If the issues and the future of Britain-Northern Ireland trade are not addressed with urgency, some of their supply chains could be shifted from the United Kingdom to the European Union by British supermarket groups which include the market Tesco as well as its peer Sainsbury’s and Asda, the companies said on Sunday.
The Northern Ireland protocol governs the current post-Brexit trading arrangements between Britain and Northern Ireland. The agreement was designed to achieve a balance between keeping open the border of the province with EU member Ireland so that the 1998 Good Friday peace deal remains protected while being able to stop goods from entering the single market of the EU unchecked across that border.
That arrangement essentially keeps Ireland within the single market of the EU with respect to goods. However this also requires imposing controls on goods arriving from mainland Britain. A grace period ends in October.
Unless a solution to the issue is found, the supermarkets will face an increase in cost and complexity starting in October while moving goods from Britain to Northern Irelands, said the CEOs of the three supermarket chains along with the chiefs of Marks & Spencer, the Co-operative Group and Iceland, in a letter to Britain’s Brexit minister David Frost and European Commission vice president Maros Sefcovic.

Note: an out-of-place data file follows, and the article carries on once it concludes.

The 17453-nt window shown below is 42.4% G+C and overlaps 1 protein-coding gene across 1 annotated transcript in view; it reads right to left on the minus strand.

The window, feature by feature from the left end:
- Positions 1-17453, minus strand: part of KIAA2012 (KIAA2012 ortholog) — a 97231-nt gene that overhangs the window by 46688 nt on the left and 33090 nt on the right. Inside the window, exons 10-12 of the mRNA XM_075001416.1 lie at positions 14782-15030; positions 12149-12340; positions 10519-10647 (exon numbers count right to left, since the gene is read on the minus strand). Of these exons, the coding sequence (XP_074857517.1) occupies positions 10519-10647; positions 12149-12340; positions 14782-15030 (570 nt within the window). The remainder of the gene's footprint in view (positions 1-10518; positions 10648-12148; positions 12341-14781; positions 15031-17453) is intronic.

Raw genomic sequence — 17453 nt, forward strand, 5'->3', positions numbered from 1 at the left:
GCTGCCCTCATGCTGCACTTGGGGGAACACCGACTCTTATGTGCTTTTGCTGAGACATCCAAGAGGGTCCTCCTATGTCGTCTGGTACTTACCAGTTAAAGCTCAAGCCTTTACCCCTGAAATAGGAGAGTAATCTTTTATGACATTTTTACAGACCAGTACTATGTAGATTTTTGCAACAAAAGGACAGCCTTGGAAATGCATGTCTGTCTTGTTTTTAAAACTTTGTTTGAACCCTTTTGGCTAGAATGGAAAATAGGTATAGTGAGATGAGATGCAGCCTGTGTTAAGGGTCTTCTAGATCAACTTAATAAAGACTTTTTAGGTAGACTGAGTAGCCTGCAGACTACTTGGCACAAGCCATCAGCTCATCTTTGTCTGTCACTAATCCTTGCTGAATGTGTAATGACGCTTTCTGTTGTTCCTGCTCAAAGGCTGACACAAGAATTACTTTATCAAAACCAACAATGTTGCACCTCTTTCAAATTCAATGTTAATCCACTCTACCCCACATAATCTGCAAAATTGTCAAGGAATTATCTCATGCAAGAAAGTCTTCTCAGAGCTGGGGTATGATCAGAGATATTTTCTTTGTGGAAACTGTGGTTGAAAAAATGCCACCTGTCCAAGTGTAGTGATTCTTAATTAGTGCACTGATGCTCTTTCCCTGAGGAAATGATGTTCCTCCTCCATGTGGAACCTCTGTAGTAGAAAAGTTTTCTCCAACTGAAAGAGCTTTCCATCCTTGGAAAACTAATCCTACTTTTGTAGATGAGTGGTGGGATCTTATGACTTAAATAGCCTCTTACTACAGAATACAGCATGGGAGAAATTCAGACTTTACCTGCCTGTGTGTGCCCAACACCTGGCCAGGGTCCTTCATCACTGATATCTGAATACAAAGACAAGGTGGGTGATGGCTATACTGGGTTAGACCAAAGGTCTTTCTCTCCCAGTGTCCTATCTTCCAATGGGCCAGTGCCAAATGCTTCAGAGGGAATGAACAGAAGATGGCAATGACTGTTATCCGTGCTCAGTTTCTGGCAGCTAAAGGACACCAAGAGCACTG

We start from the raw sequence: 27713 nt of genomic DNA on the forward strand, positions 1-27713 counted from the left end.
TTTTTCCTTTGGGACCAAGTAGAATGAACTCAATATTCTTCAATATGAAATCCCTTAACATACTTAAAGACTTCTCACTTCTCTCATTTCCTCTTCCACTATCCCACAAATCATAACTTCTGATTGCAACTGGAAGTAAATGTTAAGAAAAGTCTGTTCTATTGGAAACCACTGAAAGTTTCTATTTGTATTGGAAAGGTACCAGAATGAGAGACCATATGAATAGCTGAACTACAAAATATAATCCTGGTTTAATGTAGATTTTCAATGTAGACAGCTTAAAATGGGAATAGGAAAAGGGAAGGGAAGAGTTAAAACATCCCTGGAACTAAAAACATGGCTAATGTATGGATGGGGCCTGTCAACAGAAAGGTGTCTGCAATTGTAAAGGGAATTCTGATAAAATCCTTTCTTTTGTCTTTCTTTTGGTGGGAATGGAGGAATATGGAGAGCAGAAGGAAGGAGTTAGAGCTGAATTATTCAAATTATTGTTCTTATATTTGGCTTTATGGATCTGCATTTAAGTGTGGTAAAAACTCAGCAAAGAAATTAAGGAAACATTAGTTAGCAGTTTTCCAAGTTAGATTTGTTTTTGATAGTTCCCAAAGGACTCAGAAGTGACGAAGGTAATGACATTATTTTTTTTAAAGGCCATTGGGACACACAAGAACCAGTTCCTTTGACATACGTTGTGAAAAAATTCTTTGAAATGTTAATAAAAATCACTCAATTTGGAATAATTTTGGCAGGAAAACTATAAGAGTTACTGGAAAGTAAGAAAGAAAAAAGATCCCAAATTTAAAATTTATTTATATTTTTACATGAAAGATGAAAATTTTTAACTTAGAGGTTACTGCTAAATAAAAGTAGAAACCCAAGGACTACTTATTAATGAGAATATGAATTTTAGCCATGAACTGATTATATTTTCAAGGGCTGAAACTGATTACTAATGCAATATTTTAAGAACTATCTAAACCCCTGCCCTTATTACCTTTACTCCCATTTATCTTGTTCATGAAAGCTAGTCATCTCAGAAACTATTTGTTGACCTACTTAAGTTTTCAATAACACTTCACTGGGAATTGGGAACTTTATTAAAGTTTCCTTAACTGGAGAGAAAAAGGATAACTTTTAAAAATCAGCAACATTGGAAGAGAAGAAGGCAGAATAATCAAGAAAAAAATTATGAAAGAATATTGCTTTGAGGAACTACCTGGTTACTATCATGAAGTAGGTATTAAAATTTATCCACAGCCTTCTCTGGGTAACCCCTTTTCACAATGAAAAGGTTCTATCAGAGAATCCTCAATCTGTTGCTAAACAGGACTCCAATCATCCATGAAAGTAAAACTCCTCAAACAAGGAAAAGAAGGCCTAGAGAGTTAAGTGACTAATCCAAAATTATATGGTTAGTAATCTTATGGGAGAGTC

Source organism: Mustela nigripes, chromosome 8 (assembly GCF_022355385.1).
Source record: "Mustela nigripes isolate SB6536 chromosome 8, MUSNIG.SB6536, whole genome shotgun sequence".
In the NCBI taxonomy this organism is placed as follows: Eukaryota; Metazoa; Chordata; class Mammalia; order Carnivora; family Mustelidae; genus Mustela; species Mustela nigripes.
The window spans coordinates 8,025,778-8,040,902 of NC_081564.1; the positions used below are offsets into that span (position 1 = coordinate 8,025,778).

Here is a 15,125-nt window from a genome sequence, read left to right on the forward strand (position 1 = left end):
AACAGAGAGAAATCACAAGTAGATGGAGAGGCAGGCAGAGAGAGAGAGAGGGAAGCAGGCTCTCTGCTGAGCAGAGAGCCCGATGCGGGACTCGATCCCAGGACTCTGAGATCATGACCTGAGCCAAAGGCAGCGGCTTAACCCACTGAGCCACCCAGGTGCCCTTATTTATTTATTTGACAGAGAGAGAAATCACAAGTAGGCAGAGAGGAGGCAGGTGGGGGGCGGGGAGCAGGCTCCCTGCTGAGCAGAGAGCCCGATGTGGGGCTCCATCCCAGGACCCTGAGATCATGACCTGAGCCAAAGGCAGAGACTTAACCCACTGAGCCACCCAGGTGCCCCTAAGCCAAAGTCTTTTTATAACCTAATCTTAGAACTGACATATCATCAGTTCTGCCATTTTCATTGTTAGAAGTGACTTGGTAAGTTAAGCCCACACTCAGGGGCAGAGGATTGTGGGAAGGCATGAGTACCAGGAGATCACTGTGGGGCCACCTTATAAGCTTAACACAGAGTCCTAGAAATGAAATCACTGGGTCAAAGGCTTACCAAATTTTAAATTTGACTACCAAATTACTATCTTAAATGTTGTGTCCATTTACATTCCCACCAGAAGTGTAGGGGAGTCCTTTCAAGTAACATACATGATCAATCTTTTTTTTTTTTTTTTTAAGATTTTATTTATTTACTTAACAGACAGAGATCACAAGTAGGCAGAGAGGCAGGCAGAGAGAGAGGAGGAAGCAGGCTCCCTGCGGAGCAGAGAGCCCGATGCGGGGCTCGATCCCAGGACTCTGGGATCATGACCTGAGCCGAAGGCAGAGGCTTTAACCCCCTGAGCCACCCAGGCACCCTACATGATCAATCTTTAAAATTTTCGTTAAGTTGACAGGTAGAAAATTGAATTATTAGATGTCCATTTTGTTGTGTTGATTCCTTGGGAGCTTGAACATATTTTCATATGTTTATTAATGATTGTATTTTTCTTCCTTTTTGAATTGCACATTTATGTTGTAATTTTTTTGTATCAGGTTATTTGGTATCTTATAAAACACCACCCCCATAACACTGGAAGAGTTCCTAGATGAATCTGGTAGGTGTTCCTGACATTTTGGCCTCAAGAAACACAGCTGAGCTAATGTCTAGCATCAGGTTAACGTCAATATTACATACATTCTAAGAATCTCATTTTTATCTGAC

The concerns of the grocers arises from the fact that an increase in checks at Northern Irish ports and additional paperwork requirements as well as the requirement for Export Health Certificates on products of animal origin is expected to not only increase costs but to also make moving goods across the border more complex and time consuming.
“The challenges this will create in sourcing could force many retailers to move supply chains from GB to the EU,” they said.
The EU and the UK struck a temporary truce last month to a dispute that has come to be known as the “sausage war” as the two sides extended a grace period for shipments of certain meat products from Britain to Northern Ireland.
“Much more needs to be done before the end of September if there is not to be significant disruption to supply and an increase in cost for Northern Ireland consumers,” the CEOs said.
The supermarkets want the UK government to hold talks with the EU in this matter.
“Without swift, decisive, and cooperative movement on this issue there will be disruption,” the CEOs said.
A number of solutions for the issue have also been provided by the British supermarket chains which include the two parties striking a veterinary agreement, or a wider Sanitary and Phytosanitary (SPS) deal or a facilitated movement scheme or a Trusted Trader scheme.
The letter was coordinated by industry lobby group the British Retail Consortium.
(Adapted from Reuters.com)